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The Best of Shel Silverstein - His Words His Songs His Friends

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Album Review

Shel Silverstein is a hard guy to pin down, which is part of not only his charm, but his genius. He's best known as a children's author, but also was a Playboy cartoonist who couldn't resist a dirty joke. He penned novelty songs, but also could write songs as heart-wrenching as "Silvia's Mother" and "Once More With Feeling." He was also a terrific songwriter who was a bit of an acquired taste as a performer, chiefly due to his hammy delivery. This also meant that his best songs were often best recorded by other artists (he didn't even cut some of his best tunes). All of this means that he's a rather difficult artist to compile, and there has been a significant lack of comps in his catalog prior to Columbia/Legacy's valiant 2005 effort, The Best of Shel Silverstein: His Words His Songs His Friends. This single-disc, 25-track comp is as unwieldy as its title, encompassing a little bit of everything that Silverstein did, from whimsical poems to smutty jokes, funky country to precious folk and silly pop. It has some spoken word tracks, some of his own recordings, and a bunch of cuts by other musicians who not only specialized in covering his songs, but were close friends as well. While this sure does present a nice cross section of his career and gives a good idea of what Silverstein did, it doesn't necessarily make for smooth sailing as a listening experience. As the disc winds between spoken excerpts from A Light in the Attic and Where the Sidewalk Ends and songs by Bobby Bare, Waylon Jennings and Willie Nelson, Kris Kristofferson, the Irish Rovers, and Dr. Hook & the Medicine Show, the album never quite gains momentum. It lurches and lumbers, partially because Silverstein's overheated vocals wind up sounding grating about halfway through the disc. Nevertheless, this is still the recommended place to get acquainted with his work, because the songs by other artists are uniformly wonderful, and their loose, funny performances — such as the Irish Rovers' "The Unicorn," Bobby Bare's "Marie Lavaux," Johnny Cash's "A Boy Named Sue," Waylon and Willie's "A Couple More Years," and any of the four Dr. Hook songs here, including "Cover of the Rolling Stone" — are the best ways to appreciate Silverstein's genius as a writer. They'll whet your appetite for other Silverstein recordings, so after you've heard this, get Bobby Bare's Lullabys, Legends and Lies or Dr. Hook & the Medicine Show's I Got Stoned and I Missed It, which is devoted to nothing but Silverstein songs they recorded, or seek out such great Silverstein songs as "25 Minutes to Go" (recorded by Johnny Cash), "The Ballad of Lucy Jordan" (Marianne Faithfull), "One's on the Way" (Loretta Lynn), "Mermaid" (Glenn Yarbrough), "Put Another Log on the Fire (Male Chauvinist National Anthem)" (Tompall Glaser), and "Once More With Feeling" (Jerry Lee Lewis) — all great songs, and all not here. This collection will make you want to hear these songs, even if won't necessarily inspire you to check out other Silverstein albums.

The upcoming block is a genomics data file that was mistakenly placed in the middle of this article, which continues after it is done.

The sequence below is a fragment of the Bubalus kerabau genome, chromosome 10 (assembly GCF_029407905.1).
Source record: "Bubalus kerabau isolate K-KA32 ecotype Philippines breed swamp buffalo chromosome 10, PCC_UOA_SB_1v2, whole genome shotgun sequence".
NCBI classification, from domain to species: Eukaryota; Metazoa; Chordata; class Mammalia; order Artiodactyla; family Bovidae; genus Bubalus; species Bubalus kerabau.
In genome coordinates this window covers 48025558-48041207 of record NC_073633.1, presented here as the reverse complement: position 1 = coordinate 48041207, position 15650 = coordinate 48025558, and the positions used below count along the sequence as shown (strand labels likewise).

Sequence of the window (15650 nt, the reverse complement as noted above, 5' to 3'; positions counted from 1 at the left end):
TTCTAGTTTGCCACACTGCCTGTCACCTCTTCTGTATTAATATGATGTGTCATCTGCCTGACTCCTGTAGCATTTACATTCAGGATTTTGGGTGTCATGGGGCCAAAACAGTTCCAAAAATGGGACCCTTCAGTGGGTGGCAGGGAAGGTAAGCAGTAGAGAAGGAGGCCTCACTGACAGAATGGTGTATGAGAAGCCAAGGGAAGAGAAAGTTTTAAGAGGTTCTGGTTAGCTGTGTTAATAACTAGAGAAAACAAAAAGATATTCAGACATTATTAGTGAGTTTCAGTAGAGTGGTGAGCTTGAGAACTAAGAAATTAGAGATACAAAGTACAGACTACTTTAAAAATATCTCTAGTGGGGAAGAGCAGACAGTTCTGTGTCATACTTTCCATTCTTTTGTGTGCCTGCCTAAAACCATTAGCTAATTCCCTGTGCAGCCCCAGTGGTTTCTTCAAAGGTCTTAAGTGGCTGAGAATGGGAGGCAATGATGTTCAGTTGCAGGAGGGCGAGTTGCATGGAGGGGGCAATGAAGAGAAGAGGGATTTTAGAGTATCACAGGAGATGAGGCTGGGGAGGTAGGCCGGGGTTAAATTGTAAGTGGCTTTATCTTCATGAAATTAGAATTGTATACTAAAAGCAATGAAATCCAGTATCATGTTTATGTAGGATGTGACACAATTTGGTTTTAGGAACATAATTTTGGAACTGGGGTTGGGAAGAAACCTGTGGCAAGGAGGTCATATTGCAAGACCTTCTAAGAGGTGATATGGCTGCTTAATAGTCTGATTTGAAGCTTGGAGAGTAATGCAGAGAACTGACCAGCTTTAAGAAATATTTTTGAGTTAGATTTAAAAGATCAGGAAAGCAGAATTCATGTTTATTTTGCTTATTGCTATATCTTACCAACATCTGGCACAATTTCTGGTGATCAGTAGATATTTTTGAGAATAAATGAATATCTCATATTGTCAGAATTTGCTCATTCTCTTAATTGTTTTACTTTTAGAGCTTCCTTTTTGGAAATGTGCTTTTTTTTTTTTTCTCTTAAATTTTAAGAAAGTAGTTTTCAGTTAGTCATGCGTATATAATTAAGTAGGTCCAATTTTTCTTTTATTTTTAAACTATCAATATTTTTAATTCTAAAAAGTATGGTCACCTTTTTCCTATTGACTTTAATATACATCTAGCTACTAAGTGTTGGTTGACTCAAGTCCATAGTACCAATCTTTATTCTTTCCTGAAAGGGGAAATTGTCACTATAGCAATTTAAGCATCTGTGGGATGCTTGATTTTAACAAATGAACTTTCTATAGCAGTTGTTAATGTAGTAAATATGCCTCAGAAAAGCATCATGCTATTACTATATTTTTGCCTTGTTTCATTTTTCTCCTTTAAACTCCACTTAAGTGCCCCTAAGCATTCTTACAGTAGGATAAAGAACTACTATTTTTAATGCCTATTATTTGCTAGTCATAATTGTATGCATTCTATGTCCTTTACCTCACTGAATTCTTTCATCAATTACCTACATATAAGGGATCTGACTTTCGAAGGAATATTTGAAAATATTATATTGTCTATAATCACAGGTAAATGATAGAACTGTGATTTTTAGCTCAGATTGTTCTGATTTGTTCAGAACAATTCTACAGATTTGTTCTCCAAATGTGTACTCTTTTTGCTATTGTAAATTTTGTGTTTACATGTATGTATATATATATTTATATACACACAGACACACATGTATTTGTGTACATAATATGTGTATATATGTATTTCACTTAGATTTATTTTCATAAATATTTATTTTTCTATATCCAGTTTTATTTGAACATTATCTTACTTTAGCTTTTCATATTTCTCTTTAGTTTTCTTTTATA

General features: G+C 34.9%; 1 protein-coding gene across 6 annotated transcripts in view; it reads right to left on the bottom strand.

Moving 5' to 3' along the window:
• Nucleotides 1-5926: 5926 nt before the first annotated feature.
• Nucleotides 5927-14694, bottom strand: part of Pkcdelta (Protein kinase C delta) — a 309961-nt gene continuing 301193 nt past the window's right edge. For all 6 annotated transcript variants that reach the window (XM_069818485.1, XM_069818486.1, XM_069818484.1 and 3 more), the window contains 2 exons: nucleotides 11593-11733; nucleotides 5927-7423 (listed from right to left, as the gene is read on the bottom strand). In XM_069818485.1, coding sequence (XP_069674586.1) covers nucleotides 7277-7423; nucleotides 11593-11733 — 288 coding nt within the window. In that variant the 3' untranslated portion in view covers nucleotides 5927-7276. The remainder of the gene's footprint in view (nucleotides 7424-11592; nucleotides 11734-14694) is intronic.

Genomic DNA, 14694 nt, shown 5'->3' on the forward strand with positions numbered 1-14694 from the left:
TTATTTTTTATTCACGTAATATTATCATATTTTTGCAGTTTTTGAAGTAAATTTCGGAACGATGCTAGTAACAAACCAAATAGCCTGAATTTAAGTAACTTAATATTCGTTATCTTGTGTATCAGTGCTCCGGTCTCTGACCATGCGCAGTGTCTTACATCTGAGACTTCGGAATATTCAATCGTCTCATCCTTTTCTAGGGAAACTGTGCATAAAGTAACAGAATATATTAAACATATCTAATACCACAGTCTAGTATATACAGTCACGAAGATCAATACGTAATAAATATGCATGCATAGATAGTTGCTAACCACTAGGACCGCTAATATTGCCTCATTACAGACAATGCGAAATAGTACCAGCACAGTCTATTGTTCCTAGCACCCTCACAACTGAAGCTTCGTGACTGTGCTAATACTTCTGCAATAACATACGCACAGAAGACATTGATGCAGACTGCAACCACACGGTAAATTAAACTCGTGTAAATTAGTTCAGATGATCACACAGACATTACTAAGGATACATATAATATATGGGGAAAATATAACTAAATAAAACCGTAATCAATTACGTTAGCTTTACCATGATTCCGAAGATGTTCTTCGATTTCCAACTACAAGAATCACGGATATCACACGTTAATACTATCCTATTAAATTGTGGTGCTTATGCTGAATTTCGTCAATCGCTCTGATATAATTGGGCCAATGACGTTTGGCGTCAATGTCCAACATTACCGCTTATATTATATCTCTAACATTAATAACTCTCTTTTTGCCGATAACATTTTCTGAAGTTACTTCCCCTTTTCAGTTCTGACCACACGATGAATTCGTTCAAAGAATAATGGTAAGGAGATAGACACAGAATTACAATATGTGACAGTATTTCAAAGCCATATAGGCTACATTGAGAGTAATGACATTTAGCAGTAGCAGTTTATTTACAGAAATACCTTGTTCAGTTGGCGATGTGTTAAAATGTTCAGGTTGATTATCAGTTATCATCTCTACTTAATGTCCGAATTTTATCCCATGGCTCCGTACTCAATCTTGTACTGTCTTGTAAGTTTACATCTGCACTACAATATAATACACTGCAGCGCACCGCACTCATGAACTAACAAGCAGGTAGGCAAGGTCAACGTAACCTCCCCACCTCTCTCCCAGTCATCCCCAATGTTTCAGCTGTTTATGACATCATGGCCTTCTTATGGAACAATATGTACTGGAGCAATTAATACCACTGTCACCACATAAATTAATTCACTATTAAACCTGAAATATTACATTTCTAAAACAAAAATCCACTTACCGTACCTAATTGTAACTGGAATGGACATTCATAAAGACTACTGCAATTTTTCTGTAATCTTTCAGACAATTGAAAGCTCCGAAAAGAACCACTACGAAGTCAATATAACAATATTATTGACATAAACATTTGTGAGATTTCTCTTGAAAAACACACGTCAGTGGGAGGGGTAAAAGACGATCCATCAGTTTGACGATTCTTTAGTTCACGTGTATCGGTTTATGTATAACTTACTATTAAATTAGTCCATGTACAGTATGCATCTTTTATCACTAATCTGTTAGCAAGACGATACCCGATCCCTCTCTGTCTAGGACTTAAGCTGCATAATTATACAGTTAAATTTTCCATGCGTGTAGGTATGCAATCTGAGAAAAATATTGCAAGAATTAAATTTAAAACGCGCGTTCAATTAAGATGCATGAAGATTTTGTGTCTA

Born: September 25, 1930 in Chicago, IL

Genre: Singer/Songwriter

Years Active: '60s, '70s, '80s, '90s

Shel Silverstein was one of those rare "multi-threat" artists -- composer, singer, cartoonist, illustrator, author -- with popular successes in all of those areas. Born in Chicago in 1930, Sheldon Alan Silverstein first attracted notice during his army service, in Japan and Korea, when he became a cartoonist for the U.S. Army publication Stars & Stripes. After returning to civilian life, he made a part of his living selling hot dogs at Chicago's two ballparks, and, according to a 1961 publisher's...
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The Best of Shel Silverstein - His Words His Songs His Friends, Shel Silverstein
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